Working With Obsessive/Compulsive Dogs

Hope for dogs who display repetitive (and often self-destructive) behavior.


The dainty, 18-month-old Cavalier King Charles Spaniel appeared perfectly normal and happy when she and her owner greeted me at the door, but I knew better. Her owner had already advised me over the phone that Mindy was a compulsive “fly-snapper,” and that the stereotypic behavior had intensified in recent weeks, to the point where it was making life miserable for both Mindy and her owner.

Indeed, it was only a matter of minutes before I saw Mindy’s expression change to one of worry, then distress and anxiety, as her eyes began to dart back and forth.

Shortly thereafter she started snapping at the air, for all the world as if she were trying to catch a bevy of irritating flies that our human eyes could not see. Her efforts grew more frantic and her demeanor more anxious, and included stereotypic tail-chasing, until she finally ran from the living room into the safety of her crate in the darkened pantry.

Given the opportunity, this Jack Russell Terrier would spend hours each day compulsively licking his favorite toys. His eyes glaze over, he drools, and he loses interest in all other activities.

Fly-snapping is one of a number of repetitive behavior syndromes from which dogs may suffer. Other such behaviors include spinning, tail-chasing, freezing in a particular position or location, self-mutilation (biting or licking), and flank-sucking. Some behaviorists also include pica – the ingestion of inedible objects such as rocks, sticks, socks, and who knows what else, in the compulsion syndrome family.

While these behaviors are very similar to the condition known as obsessive-compulsive disorder in humans, many behaviorists believe that the term canine compulsive disorder is more appropriate to describe the behaviors in dogs.

In human psychology, obsessions are persistent, intrusive thoughts that cause extreme anxiety and that the patient tries to suppress or ignore. Compulsions are repetitive behaviors that the patient performs in order to prevent or reduce the anxiety. Behaviorists argue that because we don’t know whether dogs actually have obsessive thoughts (although Border Collie owners could argue this!), we should omit the word “obsessive” and use the term “canine compulsive disorder” (CCD) to describe the syndrome in dogs.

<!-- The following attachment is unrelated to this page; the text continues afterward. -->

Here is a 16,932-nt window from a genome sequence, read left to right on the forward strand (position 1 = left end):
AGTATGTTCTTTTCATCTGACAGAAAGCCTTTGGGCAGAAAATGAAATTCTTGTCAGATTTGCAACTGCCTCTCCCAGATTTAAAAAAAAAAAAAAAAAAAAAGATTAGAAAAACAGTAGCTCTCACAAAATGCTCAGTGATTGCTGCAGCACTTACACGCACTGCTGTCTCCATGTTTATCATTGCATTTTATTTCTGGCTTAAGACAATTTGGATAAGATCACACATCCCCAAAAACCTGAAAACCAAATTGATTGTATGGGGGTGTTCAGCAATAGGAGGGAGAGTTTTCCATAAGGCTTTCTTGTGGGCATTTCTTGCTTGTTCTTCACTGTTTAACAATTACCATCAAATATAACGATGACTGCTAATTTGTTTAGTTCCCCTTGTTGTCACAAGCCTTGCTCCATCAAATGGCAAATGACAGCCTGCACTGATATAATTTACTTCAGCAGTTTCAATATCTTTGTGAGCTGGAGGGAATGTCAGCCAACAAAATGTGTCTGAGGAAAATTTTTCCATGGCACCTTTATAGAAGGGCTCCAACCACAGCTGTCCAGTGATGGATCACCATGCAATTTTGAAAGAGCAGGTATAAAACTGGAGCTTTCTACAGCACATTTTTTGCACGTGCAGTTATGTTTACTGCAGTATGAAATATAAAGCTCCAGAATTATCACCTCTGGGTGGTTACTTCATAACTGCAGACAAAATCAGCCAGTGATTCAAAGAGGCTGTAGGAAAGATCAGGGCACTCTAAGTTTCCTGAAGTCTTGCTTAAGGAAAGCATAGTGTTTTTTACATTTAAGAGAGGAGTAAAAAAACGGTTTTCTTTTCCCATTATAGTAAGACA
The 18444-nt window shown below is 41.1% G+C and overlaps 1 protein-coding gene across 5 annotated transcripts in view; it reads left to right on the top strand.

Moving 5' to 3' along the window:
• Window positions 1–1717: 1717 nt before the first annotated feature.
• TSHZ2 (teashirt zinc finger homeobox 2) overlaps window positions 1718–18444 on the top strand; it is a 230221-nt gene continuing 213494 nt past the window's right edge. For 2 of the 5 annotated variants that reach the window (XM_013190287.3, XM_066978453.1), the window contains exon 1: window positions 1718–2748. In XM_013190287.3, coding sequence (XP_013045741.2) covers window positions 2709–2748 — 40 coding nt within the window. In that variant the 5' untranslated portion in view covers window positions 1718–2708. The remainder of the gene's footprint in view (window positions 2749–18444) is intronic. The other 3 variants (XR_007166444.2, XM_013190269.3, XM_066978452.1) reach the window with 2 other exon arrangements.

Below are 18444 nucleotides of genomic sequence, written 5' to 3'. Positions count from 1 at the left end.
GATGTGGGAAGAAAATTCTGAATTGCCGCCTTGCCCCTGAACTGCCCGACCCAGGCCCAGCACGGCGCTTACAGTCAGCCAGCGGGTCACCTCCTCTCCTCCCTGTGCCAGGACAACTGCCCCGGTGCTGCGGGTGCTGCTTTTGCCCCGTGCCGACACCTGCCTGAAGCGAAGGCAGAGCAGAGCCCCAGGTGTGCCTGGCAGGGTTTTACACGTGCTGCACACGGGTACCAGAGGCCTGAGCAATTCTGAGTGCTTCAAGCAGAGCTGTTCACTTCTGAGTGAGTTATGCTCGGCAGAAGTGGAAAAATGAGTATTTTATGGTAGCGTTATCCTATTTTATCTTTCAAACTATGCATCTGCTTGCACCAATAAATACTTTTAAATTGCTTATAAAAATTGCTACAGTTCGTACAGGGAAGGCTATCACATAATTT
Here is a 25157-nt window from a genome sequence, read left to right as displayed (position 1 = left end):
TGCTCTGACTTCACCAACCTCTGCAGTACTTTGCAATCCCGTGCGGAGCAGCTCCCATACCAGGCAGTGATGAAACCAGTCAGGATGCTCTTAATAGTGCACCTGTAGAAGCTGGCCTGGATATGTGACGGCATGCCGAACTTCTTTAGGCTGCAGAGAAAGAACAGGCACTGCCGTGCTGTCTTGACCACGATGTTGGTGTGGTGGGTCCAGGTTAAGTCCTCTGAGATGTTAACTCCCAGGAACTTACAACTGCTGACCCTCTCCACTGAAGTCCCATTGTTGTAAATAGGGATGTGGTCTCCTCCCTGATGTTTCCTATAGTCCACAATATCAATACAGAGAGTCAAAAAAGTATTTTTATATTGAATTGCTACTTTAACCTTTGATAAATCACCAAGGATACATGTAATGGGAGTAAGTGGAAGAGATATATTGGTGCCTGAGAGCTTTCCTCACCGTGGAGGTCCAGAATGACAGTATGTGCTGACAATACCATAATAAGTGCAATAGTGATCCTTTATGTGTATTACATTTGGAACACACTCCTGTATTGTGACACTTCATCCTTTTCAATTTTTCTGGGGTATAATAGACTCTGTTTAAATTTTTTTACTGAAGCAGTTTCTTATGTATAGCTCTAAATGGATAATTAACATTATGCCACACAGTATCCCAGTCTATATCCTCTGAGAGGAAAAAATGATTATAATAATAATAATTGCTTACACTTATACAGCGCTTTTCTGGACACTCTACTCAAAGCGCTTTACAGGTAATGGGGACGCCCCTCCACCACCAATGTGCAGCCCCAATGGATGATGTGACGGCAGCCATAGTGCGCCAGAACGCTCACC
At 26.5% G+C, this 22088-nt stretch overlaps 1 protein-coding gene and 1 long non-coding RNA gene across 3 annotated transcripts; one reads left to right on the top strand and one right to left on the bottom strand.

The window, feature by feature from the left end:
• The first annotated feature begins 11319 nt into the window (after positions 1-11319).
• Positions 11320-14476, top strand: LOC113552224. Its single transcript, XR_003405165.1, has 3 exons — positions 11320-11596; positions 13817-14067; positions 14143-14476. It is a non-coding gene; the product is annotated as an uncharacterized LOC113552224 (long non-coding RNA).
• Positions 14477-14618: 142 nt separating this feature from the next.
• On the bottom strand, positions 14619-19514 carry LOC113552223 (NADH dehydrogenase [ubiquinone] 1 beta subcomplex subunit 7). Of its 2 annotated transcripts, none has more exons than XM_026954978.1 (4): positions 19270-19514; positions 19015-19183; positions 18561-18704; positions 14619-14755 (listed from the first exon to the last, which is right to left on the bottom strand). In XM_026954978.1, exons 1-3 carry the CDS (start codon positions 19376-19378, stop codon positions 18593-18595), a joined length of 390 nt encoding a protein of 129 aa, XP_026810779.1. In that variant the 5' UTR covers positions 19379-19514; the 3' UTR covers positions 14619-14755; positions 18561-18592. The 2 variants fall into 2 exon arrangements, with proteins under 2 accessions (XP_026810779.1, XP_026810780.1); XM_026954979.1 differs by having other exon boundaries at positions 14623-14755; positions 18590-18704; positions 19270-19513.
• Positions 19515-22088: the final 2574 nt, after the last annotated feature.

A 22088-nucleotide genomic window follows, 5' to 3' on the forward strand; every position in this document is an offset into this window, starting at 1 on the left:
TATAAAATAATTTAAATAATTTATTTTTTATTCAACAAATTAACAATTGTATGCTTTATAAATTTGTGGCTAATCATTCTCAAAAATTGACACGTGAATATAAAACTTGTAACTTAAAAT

Clinical signs, causes, and treatment
Very little research has been done into CCD – much of what we know about the syndrome is based on anecdotal evidence, and even that is relatively rare. The primary cause is believed to be a situation of conflict or frustration to which the dog must try to adapt. The disorder often begins as a normal, adaptive response to the conflict or frustration. Eventually the response becomes removed from the original stimulus and occurs whenever the dog’s stress or arousal level exceeds a critical threshold.

Strong evidence exists that genetics play a role in at least some compulsive behaviors. There is a higher-than-average incidence of tail-chasing in Bull Terriers and German Shepherds, fly-snapping in Cavalier King Charles Spaniels, and excessive licking (acral lick dermatitis) to the point of causing a lesion (lick granuloma) in many large breeds, including the Doberman Pinscher, Golden Retriever, Labrador Retriever, and German Shepherd. Flank-sucking is an often-seen compulsive behavior in Dobermans as well.